In Headless there is complete separation between server logic and the view part so that backend simply gives API which is hosted separately (on another domain) and doesn’t have default frontend implementation. Term “head” means frontend, which is closely (integrally) connected to the backend. There are many variations of the view part (from a mobile app to a fully-featured website). These frontend implementations are hosted separately from API. For those developing frontend using this backend API looks like work with 3-rd party integration. Headless Commerce provides API for working with products, catalogs, baskets, inventory, price books, etc. Different implementations of the view part use the same server API. Thus, for adding one more frontend implementation you don’t need to rewrite the backend. You can find more information about Headless Commerce in the article at this link.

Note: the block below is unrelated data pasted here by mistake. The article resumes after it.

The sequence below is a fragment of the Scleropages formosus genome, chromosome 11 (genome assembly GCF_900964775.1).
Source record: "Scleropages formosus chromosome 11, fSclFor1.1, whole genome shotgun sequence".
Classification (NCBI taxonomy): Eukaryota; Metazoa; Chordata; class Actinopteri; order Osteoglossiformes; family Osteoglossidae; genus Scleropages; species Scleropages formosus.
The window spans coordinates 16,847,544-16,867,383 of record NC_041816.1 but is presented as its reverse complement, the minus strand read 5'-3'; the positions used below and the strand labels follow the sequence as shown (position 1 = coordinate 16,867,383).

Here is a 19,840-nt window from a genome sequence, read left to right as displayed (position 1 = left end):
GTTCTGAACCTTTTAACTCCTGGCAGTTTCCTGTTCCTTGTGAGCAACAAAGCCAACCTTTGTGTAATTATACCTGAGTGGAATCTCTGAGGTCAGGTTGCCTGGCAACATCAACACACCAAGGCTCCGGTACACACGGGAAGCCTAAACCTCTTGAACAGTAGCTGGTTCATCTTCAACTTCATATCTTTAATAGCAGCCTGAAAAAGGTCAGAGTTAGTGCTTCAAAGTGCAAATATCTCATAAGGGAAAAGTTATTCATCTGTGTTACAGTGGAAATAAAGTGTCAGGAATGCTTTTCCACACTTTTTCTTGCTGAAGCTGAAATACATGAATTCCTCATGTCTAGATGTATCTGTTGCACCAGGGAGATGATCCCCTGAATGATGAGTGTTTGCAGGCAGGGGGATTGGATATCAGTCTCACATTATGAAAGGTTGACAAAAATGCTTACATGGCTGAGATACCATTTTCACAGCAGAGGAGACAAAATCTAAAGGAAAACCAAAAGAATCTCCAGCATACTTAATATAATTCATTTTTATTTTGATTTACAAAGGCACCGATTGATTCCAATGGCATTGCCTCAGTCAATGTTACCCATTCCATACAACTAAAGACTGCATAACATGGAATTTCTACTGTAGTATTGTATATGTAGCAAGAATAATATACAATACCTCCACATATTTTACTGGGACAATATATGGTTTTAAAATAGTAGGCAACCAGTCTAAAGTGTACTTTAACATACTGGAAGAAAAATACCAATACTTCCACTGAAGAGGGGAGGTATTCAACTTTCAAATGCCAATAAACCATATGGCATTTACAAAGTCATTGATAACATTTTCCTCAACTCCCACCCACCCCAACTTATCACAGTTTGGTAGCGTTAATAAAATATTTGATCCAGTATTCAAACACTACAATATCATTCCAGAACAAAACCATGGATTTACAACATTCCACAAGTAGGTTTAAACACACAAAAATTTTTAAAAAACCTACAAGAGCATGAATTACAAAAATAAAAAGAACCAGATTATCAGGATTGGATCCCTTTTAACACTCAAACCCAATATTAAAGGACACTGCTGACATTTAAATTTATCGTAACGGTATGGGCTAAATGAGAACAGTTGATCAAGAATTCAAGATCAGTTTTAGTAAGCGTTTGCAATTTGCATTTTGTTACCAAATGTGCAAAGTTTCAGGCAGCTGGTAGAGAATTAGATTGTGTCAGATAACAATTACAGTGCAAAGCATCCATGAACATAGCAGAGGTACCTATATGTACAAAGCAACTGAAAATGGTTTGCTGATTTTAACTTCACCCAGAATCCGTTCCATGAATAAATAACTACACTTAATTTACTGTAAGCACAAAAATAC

How has COVID-19  affected the SFCC platform?

Since the global lockdown started the world has gone online and the Internet has become a lifesaver for many businesses. Thus, according to Salesforce’s Q1 Shopping Index in April this year the number of unique customers almost doubled (rose by 40%) compared to the previous year. Income of BOPISs – (buy online, pick-up in store) increased by 27% in the first quarter. Purchasing methods and formats began to change. In July Salesforce published the Shopping Index of the second quarter, according to which the number of online customers was persistently high despite the fact that many brick-and-mortar (offline) stores opened. The company expects that e-commerce will keep growing even when all offline stores open and the pandemic begins its downturn.